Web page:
Housing Help | Urban Living
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Housing Help



If you're lucky (or unlucky) enough to receive unemployment benefits from the State of Utah, hopefully you know that you also can apply for rental assistance through the Utah Department of Workforce Services/Homeless Prevention Plan. It's hard to keep track of all the available help out there given that there are 45 signing documents that may not hold up in court and a Congress that can't seem to figure out anything. We do know that the extra $600 in unemployment benefits ran out and people are in danger of not being able to pay their rent.

By allocating funds for rent/mortgage and/or utilities, the state's emergency assistance program helps folks who don't have enough money to prevent becoming homeless or have their utilities shut off. There are eight conditions that must be met to get help:

1. The family must have lost their home or be about to lose their home or their utilities because they have past-due payments that resulted from an event (a crisis) that happened beyond the control of the family.

2. The family must be able to keep their housing or utilities or find new housing with a single rent, deposit, mortgage or utility payment.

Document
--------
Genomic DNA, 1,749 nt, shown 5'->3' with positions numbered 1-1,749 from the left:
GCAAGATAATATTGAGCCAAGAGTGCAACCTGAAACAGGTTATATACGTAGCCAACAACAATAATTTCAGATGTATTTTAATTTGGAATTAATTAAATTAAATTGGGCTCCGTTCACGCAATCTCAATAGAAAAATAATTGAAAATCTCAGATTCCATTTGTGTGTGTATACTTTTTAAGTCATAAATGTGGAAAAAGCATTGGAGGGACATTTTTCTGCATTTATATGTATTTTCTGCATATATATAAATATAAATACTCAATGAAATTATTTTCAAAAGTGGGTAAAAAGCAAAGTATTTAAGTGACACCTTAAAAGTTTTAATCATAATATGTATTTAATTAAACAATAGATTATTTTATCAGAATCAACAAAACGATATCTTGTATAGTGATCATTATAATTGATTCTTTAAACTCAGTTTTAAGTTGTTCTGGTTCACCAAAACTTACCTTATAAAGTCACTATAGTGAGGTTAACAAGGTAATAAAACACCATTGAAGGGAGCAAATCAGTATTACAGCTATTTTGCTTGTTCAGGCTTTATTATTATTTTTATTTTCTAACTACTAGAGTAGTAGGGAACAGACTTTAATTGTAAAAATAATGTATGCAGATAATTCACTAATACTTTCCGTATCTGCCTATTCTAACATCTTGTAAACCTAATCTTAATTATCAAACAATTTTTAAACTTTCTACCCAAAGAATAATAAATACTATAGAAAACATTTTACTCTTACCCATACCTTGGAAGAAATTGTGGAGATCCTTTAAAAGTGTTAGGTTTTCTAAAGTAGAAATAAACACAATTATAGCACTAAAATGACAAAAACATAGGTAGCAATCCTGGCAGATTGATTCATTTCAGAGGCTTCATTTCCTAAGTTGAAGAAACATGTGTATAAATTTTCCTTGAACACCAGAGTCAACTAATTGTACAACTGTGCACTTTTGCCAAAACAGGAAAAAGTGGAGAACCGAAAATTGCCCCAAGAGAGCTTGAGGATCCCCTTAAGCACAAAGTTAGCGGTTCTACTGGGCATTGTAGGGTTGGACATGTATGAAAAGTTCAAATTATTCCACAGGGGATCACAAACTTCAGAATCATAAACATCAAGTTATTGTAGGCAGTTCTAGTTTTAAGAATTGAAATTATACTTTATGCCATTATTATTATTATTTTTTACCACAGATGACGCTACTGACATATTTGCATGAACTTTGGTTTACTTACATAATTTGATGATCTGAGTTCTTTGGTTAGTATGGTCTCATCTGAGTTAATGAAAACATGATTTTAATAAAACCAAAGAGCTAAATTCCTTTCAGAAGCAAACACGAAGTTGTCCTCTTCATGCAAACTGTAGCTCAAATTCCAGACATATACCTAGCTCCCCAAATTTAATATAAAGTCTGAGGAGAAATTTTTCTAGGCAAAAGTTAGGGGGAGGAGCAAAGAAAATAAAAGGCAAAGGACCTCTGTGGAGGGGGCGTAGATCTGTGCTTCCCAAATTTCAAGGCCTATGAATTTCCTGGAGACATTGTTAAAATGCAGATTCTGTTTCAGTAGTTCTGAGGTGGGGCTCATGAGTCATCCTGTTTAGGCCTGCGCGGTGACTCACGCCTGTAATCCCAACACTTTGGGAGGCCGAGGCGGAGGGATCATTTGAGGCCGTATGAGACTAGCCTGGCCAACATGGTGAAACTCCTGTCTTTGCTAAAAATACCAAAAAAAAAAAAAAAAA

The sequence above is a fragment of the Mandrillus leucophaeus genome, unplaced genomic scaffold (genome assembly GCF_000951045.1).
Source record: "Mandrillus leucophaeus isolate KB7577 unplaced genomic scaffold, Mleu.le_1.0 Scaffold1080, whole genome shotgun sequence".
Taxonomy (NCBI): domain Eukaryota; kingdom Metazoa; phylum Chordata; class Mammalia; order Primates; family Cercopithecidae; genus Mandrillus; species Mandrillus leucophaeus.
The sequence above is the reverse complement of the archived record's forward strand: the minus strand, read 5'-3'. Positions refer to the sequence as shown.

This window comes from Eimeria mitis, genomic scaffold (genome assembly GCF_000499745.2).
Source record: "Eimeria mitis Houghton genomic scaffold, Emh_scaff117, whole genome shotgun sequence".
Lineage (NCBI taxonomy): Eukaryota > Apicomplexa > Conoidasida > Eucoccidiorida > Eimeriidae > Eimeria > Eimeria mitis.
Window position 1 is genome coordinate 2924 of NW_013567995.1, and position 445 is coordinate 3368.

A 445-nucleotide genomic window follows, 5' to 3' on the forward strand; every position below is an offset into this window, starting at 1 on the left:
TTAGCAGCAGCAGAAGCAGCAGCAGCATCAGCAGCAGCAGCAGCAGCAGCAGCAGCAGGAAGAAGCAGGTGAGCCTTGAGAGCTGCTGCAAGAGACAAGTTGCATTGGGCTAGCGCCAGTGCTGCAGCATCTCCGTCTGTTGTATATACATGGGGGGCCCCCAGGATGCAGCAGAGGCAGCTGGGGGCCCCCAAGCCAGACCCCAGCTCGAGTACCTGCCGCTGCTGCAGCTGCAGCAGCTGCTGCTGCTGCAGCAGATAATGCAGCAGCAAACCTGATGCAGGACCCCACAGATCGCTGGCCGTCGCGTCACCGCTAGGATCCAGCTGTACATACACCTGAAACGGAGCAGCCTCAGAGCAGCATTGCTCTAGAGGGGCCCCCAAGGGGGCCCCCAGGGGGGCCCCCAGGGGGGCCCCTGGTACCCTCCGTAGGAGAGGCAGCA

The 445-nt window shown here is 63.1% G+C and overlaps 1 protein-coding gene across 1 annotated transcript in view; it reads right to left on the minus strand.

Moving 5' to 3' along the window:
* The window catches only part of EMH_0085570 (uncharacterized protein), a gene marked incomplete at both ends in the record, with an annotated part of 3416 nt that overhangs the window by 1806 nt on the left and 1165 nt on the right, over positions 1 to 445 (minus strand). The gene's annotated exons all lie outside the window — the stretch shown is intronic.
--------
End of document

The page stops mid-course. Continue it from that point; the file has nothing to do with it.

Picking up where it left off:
3. The family must show how it will make past due payments and pay future months' rent, mortgage or utility payments after the crisis has been solved.

4. The family must have already tried all other means of getting the money to pay or tried to set up a repayment plan.

5. The value of all the household assets and things the family owns cannot be more than $2,000. These include assets and possessions that are immediately available to the family members.

6. The household's total income per month cannot be more than 185% of the Standard Needs Budget (SNB), based on the household's size. (Visit jobs.utah.gov/customereducation/apply/incomecharts.html for income limits.)

7. The payment is available once in a 12-month period.

8. The household must have at least one dependent child who is under 18 living in their home.

You can apply at a Workforce Service location in the state or talk to nonprofit dealing with housing issues like the YWCA, Shelter the Homeless, Community Development Corp., etc. Better yet, use the 211 hotline for Essential Community Services. It's a free phone number like 911 that helps you find services. It's especially good if you are elderly, disabled, don't speak English as a primary language and/or are new to the area. The information and referral service was set up a few years ago and is priceless and works in every state in the U.S. to help find resources for housing assistance and emergency housing as well as myriad other services. Cross your fingers that more will come from Congress soon!